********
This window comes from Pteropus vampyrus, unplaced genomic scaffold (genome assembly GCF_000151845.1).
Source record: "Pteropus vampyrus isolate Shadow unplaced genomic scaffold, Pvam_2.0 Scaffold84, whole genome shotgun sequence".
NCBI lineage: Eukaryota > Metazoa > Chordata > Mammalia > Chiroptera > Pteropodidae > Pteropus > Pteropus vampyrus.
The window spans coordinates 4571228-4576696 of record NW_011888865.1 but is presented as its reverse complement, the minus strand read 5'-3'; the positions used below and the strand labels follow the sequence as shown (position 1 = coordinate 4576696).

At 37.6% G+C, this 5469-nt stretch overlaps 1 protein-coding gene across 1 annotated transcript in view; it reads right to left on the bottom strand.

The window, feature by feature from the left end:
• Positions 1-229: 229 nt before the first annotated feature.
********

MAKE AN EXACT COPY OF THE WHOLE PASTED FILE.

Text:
This window comes from Pteropus vampyrus, unplaced genomic scaffold (genome assembly GCF_000151845.1).
Source record: "Pteropus vampyrus isolate Shadow unplaced genomic scaffold, Pvam_2.0 Scaffold84, whole genome shotgun sequence".
NCBI lineage: Eukaryota > Metazoa > Chordata > Mammalia > Chiroptera > Pteropodidae > Pteropus > Pteropus vampyrus.
The window spans coordinates 4571228-4576696 of record NW_011888865.1 but is presented as its reverse complement, the minus strand read 5'-3'; the positions used below and the strand labels follow the sequence as shown (position 1 = coordinate 4576696).

At 37.6% G+C, this 5469-nt stretch overlaps 1 protein-coding gene across 1 annotated transcript in view; it reads right to left on the bottom strand.

The window, feature by feature from the left end:
• Positions 1-229: 229 nt before the first annotated feature.